Our culture’s appetite for violence is something which should concern all of us.

  • turkelton

    the fcc can suck it. ill watch what i want to damn it.

  • The FCC is wrong. We all have the power to not view something via our remote controls.

    If it offends you, change the channel. I am happy seeing Jack put the pain on the bad guys and gals.

    Leave Jack Bauer alone! Why must the bureautwits always screw with him?

  • marmalade

    The FCC needs to have it drilled into their heads: leave our programs alone!

  • Linda B.

    Things like this are the reason great shows go to cable. Pretty soon they’ll be nothing good on regular tv and everything we watch will be on HBO or SHO.

  • Common Sense

    I agree, viewers watching for entertainment purposes can simply change the channel.

    What I object to is giving evil minds more ideas. 24’s entire premise does that, and I’ll be glad when it’s taken off the air, period.

  • Common sense: You don’t really believe that terrorists and the like are watching 24 for inspiration, do you? They can get any information they want off the web or, for that matter, the evening news on most nights. To suggest they are turning to 24 for inspiration seems rather like suggesting that would-be killers first sit down to a Law & Order marathon!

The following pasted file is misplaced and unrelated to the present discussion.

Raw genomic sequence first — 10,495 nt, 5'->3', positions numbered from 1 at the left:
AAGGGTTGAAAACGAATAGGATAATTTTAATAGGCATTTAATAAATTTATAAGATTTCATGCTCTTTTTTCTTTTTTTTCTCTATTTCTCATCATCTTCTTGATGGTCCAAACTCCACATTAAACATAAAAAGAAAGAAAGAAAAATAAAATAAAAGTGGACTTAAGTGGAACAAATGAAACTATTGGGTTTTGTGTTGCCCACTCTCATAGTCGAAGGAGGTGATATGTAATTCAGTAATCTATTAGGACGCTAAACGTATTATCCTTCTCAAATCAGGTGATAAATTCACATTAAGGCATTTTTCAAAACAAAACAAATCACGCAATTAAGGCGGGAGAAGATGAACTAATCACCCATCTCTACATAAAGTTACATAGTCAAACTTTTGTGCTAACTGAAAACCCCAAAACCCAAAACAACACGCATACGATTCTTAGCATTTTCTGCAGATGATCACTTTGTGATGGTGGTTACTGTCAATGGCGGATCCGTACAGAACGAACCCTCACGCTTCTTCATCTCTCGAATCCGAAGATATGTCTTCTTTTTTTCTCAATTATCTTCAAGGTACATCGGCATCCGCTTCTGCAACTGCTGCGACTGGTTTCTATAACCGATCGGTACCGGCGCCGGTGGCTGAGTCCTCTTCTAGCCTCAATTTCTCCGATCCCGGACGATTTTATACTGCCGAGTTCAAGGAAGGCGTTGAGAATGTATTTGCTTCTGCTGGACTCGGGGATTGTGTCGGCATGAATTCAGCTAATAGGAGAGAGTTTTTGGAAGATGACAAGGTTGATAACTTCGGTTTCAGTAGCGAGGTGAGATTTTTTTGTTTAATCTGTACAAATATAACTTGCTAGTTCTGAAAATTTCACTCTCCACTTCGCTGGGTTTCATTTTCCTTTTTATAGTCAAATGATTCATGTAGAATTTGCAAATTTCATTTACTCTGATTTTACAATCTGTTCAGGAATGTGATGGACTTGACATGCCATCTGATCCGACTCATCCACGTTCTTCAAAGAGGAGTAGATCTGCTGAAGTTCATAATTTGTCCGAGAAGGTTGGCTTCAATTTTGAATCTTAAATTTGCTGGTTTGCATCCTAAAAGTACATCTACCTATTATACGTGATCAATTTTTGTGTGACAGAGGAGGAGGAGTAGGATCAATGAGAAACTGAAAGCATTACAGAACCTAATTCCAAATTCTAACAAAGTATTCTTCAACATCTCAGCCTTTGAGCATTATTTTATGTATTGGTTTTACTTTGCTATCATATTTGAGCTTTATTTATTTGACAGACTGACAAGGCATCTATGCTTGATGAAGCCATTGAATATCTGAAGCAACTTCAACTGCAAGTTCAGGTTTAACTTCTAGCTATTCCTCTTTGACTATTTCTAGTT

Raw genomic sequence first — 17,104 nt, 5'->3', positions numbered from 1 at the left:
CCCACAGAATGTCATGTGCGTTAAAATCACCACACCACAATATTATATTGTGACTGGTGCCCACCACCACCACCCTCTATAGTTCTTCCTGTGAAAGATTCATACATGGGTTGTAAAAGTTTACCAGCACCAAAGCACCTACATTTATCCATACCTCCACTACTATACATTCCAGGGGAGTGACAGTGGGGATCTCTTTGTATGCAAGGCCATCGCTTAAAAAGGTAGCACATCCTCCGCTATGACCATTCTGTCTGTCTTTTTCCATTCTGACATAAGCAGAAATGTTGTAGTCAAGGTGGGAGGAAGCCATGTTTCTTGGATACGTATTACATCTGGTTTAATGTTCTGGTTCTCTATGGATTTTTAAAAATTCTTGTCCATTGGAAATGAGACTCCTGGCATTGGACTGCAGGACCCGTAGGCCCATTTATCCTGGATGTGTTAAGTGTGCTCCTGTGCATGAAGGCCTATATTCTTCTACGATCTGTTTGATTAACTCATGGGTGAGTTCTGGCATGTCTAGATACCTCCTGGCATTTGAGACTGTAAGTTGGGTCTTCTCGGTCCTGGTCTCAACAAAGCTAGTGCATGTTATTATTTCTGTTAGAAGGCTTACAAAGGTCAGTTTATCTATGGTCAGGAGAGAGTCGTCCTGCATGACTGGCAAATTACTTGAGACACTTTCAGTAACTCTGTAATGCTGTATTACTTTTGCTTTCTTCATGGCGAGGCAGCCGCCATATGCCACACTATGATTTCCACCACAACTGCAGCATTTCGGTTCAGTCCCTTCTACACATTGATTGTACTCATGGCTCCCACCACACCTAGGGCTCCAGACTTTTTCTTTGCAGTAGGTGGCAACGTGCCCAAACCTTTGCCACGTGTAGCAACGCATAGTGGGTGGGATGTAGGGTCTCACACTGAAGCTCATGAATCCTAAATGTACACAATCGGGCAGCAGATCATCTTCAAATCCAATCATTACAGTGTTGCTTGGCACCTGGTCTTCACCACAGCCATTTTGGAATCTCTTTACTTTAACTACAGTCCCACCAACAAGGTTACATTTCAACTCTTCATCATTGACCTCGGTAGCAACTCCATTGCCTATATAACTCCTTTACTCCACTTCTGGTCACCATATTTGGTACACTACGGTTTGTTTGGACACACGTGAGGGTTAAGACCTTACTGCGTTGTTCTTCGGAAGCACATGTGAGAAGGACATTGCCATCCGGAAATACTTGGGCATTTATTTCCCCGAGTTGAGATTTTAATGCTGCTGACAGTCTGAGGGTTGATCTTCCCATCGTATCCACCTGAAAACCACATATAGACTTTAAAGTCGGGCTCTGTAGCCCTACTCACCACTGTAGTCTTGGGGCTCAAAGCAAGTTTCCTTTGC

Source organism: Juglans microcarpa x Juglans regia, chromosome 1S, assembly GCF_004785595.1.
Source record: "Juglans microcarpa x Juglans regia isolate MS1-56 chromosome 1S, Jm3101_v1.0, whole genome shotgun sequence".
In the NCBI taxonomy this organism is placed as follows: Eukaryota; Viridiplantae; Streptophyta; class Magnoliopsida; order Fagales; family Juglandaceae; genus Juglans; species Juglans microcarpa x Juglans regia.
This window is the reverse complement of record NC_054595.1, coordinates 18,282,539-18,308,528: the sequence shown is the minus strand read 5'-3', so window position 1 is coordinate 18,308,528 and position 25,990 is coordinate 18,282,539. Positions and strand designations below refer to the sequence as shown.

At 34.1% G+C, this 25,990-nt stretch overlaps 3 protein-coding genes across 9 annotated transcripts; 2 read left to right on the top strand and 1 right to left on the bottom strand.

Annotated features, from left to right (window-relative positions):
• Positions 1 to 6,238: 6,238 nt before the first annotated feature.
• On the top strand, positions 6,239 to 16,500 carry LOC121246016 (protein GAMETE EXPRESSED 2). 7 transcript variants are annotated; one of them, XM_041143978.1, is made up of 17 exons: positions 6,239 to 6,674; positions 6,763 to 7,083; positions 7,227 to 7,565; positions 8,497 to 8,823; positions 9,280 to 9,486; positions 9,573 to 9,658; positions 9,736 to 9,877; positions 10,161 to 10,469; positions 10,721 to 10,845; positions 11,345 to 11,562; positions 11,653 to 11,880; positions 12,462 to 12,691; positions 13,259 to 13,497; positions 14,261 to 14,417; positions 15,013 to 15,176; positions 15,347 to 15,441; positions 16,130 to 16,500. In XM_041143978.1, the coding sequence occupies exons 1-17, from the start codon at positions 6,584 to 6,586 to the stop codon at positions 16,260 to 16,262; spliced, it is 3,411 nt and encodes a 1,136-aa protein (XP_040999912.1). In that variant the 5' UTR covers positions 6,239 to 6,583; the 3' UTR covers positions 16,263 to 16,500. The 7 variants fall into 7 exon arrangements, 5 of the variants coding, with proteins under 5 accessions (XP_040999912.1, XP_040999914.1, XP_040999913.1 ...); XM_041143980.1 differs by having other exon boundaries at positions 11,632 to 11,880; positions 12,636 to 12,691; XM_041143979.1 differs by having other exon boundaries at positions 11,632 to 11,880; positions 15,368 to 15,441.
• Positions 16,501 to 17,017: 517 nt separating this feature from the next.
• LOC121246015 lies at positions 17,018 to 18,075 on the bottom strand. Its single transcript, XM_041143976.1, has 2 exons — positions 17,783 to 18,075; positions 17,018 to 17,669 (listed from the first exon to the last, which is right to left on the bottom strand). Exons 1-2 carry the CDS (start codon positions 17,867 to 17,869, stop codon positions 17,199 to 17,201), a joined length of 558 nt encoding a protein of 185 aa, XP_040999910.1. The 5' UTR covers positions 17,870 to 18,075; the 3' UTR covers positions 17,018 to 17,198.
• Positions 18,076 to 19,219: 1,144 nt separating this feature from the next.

• Gemnoire

    As a forensic psychologist (though this is not my exact area of speciality), and a UK resident where the Ofcom (our FCC) regulations are both much stricter and much more permissive, I have mixed feelings about this.

    Firstly I have to point out the distinct difference between unrealistic fantasy or cartoon violence, which, up to a point, will probably have very little long-term effects on children. Yes, children aren’t innocent and are perfectly capable of seperating fantasy from reality, so it’s unlikley they’re going to try and replicate Tom and Jerry. Furthermore, yes the long-term consequences of seeing graphic violence on TV are debatable, and the majority of people, be they children, adolescent or adult, who are mentally stable, living in supportive loving environments, it won’t be a problem. Of course, these are the one’s who are least vulnerable in the first place and who are most likley to change the channel when something disturbs them or whose parents are most likley to use parental controls.

    On the other hand, the glamorization of graphic and over the top violence, with no or unrealistic portrayals of it’s effects or consequences (eg the torture on 24 actually working) is an issue. It presents it as acceptable, which does affect how people consider these things, and will desensitize those watching.